Joshi of McCann Erickson has been nominated president of the Outdoor jury at Cannes 2008. In a conversation with afaqs!, Joshi spoke about the new feather in his cap and about his views on the outdoor industry in India...
Q. How does it feel to be nominated president of the jury? Have you decided on a strategy to make the best of your role?
A. I have been part of the jury earlier. But being in charge of a jury is totally different. It is a lot of responsibility and a lot of hard work. People think it is a lot of fun to be in Cannes, but it is not so. You work almost 12-13 hours a day.
There will be two or three rounds of judging. First, we move through the entire round very fast. Then the shortlist comes up. Next, we judge the work and allot the metal. The Cannes Festival is very unpredictable. If you can crack the format of an award show, it defeats its purpose.
Q. Where do Indian outdoor creatives stand vis a vis the international ones?
A. Globally, outdoor is going through and will go through a lot of change. A lot of experiments are being done. Outdoor has even become interactive. In India, I think outdoor is being used only as a reminder medium, barring a few cases. We should take it more seriously. Tomorrow, when someone paints today's world and asks what the world was like in 2008, it has to be a part of our backdrop. Hence, it cannot be taken lightly. Even though David Ogilvy didn't have much faith in outdoor, things have changed. A number of brands are being launched completely on outdoor in India.
Q. But the creatives are mostly from print, which are slapped on outdoor...
A. At times, yes. That's the mistake people make. They use it as a reminder medium. They either take a print ad or use a grab from a TV commercial and display the picture.
Q. Do you think lack of infrastructure leads to less creativity in outdoor?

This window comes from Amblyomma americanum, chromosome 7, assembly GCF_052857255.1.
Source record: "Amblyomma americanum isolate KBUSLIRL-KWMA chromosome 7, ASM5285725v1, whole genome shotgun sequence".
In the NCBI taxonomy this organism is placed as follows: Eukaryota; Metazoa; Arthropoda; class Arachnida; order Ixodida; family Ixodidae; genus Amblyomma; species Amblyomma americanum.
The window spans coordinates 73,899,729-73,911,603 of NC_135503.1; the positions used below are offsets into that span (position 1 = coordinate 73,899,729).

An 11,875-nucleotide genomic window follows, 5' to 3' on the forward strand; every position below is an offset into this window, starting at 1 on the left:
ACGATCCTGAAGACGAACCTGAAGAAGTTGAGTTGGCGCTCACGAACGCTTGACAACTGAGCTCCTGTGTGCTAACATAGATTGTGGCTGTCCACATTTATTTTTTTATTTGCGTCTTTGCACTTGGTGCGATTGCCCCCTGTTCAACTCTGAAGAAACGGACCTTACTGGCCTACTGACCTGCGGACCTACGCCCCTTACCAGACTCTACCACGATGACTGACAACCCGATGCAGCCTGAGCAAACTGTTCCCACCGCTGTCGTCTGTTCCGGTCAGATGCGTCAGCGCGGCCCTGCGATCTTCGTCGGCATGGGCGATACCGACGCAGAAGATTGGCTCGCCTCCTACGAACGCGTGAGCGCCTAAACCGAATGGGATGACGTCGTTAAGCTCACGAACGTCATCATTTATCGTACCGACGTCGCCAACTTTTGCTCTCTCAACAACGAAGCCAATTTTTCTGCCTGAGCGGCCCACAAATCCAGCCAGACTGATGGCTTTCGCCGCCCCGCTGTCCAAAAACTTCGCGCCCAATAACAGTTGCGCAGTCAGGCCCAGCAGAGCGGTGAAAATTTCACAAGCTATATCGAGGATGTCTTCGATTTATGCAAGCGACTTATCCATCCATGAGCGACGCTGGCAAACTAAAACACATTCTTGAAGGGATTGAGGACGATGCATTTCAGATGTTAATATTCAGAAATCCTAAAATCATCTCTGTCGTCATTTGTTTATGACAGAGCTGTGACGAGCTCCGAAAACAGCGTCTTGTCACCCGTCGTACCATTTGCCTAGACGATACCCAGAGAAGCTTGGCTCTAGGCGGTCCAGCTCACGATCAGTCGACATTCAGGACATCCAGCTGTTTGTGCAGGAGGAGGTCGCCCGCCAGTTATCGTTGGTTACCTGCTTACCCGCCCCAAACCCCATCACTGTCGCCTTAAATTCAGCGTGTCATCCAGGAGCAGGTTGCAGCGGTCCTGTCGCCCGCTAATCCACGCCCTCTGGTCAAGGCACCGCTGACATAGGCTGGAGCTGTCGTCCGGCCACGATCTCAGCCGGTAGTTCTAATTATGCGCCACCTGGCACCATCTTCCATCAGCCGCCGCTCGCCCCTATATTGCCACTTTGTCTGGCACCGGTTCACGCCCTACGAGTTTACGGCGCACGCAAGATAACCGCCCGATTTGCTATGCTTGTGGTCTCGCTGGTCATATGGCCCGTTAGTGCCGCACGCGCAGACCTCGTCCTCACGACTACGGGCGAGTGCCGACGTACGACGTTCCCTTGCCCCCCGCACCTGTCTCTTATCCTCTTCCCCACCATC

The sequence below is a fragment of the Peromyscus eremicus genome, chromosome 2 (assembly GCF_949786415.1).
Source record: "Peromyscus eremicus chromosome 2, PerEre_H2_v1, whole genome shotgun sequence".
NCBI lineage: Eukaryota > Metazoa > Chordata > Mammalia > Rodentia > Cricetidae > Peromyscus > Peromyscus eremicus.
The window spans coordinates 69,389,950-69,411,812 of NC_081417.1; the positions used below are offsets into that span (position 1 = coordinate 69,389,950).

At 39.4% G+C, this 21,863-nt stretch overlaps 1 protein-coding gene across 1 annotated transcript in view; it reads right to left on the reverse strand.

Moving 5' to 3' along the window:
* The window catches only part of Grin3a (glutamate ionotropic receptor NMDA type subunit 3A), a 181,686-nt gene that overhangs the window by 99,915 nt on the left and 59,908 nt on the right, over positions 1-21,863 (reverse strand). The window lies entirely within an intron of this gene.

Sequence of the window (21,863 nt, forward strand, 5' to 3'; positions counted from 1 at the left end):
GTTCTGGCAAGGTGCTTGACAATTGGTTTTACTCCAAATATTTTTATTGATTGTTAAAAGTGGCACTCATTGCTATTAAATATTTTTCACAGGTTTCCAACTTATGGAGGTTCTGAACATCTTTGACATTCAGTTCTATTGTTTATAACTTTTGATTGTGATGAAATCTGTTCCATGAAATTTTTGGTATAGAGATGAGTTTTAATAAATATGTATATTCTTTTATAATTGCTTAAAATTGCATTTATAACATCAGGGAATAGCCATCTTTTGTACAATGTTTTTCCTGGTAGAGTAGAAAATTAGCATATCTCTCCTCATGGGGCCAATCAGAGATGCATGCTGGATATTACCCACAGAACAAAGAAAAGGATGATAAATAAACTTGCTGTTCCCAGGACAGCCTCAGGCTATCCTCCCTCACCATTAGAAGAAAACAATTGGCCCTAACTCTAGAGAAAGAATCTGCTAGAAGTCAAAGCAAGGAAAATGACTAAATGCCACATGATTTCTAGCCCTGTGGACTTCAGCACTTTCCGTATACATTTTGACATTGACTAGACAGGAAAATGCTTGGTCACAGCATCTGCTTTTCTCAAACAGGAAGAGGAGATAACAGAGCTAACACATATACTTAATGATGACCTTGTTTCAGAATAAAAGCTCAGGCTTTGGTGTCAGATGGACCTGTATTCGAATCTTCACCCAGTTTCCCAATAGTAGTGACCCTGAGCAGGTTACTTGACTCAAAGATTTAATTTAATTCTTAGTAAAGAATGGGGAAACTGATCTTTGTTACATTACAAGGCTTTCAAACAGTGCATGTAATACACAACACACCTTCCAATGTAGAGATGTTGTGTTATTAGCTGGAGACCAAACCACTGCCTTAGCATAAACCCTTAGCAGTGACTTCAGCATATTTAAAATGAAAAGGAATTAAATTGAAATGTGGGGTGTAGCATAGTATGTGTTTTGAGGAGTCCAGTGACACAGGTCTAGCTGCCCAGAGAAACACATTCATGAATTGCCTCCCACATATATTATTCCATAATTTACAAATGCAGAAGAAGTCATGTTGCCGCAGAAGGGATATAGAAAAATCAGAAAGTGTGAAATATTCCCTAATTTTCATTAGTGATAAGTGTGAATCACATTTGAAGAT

A. Not in all cases. In India, we have a different kind of outdoor culture. If you look at our traffic jams - they can decide a lot of outdoor for us. I consider that outdoor is juxtaposed as the backdrop of life. It is the only medium which does that. For a print ad, you are reading the print material before and after the ad; for television, you watch programmes before and after the commercial. But for outdoor - before is life, after is life. So outdoor, or the hoarding, is constantly competing with life. It is a challenging medium in that sense.
Also, given the increasing levels of traffic jams in our country, the amount of time you spend looking at a hoarding is much more than, say, in London. You have to factor in those aspects, based on the culture, before designing an outdoor.
Q. Which McCann campaigns were launched on outdoor first? Do you think a brand can work on only outdoor?
A. Barclays was launched completely on outdoor. Also, BPL Mobile in Mumbai.
Where television works, outdoor can't. You have the storytelling aspect of television in outdoor. In the West, you have storyboards on outdoor, which keep changing. It is a medium which is growing. But people are experimenting. There was a hotel in Mumbai which created one of its rooms as an outdoor ad. We will have more of them and will be more organised.
Q. Which medium do you prefer?
A. I like all media. It depends on the requirement. I have got a gold at Cannes in Print and Outdoor. I won an award for the Happydent TVC last year. For radio, I have won a Clio. I feel it doesn't matter. What comes naturally to me is films and stories, and stories can be told in various ways. People are absolutely foolish when they allot media to a person. In advertising, people deal with ideas, the medium is secondary. Ideas are mostly media neutral.